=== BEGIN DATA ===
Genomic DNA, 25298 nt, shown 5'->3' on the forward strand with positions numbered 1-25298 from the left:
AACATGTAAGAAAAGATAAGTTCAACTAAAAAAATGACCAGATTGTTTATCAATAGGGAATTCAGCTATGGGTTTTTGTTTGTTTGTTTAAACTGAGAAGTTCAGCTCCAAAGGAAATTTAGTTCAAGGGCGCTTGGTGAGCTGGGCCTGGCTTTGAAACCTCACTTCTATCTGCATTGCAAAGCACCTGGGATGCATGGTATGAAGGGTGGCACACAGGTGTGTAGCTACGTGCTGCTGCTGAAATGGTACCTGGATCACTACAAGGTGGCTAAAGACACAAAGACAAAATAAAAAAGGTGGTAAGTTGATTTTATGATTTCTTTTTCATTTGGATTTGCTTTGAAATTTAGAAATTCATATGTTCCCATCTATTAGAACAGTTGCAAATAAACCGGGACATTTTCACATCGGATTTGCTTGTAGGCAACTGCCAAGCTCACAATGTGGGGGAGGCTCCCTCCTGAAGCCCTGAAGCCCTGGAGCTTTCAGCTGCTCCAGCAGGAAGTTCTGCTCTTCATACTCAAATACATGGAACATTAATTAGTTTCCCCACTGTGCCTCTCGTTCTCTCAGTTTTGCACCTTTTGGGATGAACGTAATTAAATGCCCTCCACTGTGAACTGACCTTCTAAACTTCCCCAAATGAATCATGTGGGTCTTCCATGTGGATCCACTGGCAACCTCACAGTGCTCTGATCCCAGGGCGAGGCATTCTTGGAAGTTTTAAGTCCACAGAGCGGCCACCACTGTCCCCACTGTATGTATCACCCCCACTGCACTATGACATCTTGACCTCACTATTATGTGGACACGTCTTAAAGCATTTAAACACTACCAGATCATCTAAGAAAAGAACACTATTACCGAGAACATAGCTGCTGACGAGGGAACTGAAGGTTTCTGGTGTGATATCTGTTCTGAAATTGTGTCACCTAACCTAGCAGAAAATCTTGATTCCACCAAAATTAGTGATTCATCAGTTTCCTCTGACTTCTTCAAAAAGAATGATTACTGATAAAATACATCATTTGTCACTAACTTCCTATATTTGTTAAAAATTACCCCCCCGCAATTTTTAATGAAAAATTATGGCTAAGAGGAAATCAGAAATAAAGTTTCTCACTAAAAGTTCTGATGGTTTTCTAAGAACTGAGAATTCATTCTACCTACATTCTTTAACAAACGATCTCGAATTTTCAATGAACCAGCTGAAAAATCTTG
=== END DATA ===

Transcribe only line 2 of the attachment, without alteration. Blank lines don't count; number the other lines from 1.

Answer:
AACATGTAAGAAAAGATAAGTTCAACTAAAAAAATGACCAGATTGTTTATCAATAGGGAATTCAGCTATGGGTTTTTGTTTGTTTGTTTAAACTGAGAAGTTCAGCTCCAAAGGAAATTTAGTTCAAGGGCGCTTGGTGAGCTGGGCCTGGCTTTGAAACCTCACTTCTATCTGCATTGCAAAGCACCTGGGATGCATGGTATGAAGGGTGGCACACAGGTGTGTAGCTACGTGCTGCTGCTGAAATGGTACCTGGATCACTACAAGGTGGCTAAAGACACAAAGACAAAATAAAAAAGGTGGTAAGTTGATTTTATGATTTCTTTTTCATTTGGATTTGCTTTGAAATTTAGAAATTCATATGTTCCCATCTATTAGAACAGTTGCAAATAAACCGGGACATTTTCACATCGGATTTGCTTGTAGGCAACTGCCAAGCTCACAATGTGGGGGAGGCTCCCTCCTGAAGCCCTGAAGCCCTGGAGCTTTCAGCTGCTCCAGCAGGAAGTTCTGCTCTTCATACTCAAATACATGGAACATTAATTAGTTTCCCCACTGTGCCTCTCGTTCTCTCAGTTTTGCACCTTTTGGGATGAACGTAATTAAATGCCCTCCACTGTGAACTGACCTTCTAAACTTCCCCAAATGAATCATGTGGGTCTTCCATGTGGATCCACTGGCAACCTCACAGTGCTCTGATCCCAGGGCGAGGCATTCTTGGAAGTTTTAAGTCCACAGAGCGGCCACCACTGTCCCCACTGTATGTATCACCCCCACTGCACTATGACATCTTGACCTCACTATTATGTGGACACGTCTTAAAGCATTTAAACACTACCAGATCATCTAAGAAAAGAACACTATTACCGAGAACATAGCTGCTGACGAGGGAACTGAAGGTTTCTGGTGTGATATCTGTTCTGAAATTGTGTCACCTAACCTAGCAGAAAATCTTGATTCCACCAAAATTAGTGATTCATCAGTTTCCTCTGACTTCTTCAAAAAGAATGATTACTGATAAAATACATCATTTGTCACTAACTTCCTATATTTGTTAAAAATTACCCCCCCGCAATTTTTAATGAAAAATTATGGCTAAGAGGAAATCAGAAATAAAGTTTCTCACTAAAAGTTCTGATGGTTTTCTAAGAACTGAGAATTCATTCTACCTACATTCTTTAACAAACGATCTCGAATTTTCAATGAACCAGCTGAAAAATCTTG